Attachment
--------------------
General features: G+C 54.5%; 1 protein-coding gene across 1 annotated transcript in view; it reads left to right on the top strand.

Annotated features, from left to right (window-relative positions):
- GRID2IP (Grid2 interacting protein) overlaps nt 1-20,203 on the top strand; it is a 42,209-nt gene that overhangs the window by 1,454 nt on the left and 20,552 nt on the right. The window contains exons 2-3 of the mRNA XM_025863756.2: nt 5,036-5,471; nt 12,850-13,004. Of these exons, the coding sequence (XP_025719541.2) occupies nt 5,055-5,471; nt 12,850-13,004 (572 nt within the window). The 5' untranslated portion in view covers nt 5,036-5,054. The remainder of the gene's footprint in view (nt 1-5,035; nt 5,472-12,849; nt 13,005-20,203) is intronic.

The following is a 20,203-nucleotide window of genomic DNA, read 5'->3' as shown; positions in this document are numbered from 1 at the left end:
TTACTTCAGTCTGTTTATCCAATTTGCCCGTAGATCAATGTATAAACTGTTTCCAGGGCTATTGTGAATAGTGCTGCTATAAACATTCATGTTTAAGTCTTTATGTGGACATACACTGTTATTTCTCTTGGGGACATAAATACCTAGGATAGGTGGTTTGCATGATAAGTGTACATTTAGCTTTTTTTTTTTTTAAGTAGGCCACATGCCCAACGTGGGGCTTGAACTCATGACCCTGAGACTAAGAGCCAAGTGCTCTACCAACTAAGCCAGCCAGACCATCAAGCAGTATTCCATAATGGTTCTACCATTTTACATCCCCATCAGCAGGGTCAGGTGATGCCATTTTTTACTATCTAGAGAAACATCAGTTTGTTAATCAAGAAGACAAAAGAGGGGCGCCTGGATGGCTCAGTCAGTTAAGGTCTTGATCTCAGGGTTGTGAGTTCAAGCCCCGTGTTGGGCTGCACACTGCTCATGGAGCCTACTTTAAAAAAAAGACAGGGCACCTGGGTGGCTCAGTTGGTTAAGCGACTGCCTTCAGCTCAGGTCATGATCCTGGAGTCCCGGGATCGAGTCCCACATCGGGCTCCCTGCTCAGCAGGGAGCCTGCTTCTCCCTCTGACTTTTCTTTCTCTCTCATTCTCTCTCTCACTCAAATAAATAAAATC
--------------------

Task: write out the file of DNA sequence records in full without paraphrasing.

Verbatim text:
General features: G+C 54.5%; 1 protein-coding gene across 1 annotated transcript in view; it reads left to right on the top strand.

Annotated features, from left to right (window-relative positions):
- GRID2IP (Grid2 interacting protein) overlaps nt 1-20,203 on the top strand; it is a 42,209-nt gene that overhangs the window by 1,454 nt on the left and 20,552 nt on the right. The window contains exons 2-3 of the mRNA XM_025863756.2: nt 5,036-5,471; nt 12,850-13,004. Of these exons, the coding sequence (XP_025719541.2) occupies nt 5,055-5,471; nt 12,850-13,004 (572 nt within the window). The 5' untranslated portion in view covers nt 5,036-5,054. The remainder of the gene's footprint in view (nt 1-5,035; nt 5,472-12,849; nt 13,005-20,203) is intronic.

The following is a 20,203-nucleotide window of genomic DNA, read 5'->3' as shown; positions in this document are numbered from 1 at the left end:
TTACTTCAGTCTGTTTATCCAATTTGCCCGTAGATCAATGTATAAACTGTTTCCAGGGCTATTGTGAATAGTGCTGCTATAAACATTCATGTTTAAGTCTTTATGTGGACATACACTGTTATTTCTCTTGGGGACATAAATACCTAGGATAGGTGGTTTGCATGATAAGTGTACATTTAGCTTTTTTTTTTTTTAAGTAGGCCACATGCCCAACGTGGGGCTTGAACTCATGACCCTGAGACTAAGAGCCAAGTGCTCTACCAACTAAGCCAGCCAGACCATCAAGCAGTATTCCATAATGGTTCTACCATTTTACATCCCCATCAGCAGGGTCAGGTGATGCCATTTTTTACTATCTAGAGAAACATCAGTTTGTTAATCAAGAAGACAAAAGAGGGGCGCCTGGATGGCTCAGTCAGTTAAGGTCTTGATCTCAGGGTTGTGAGTTCAAGCCCCGTGTTGGGCTGCACACTGCTCATGGAGCCTACTTTAAAAAAAAGACAGGGCACCTGGGTGGCTCAGTTGGTTAAGCGACTGCCTTCAGCTCAGGTCATGATCCTGGAGTCCCGGGATCGAGTCCCACATCGGGCTCCCTGCTCAGCAGGGAGCCTGCTTCTCCCTCTGACTTTTCTTTCTCTCTCATTCTCTCTCTCACTCAAATAAATAAAATC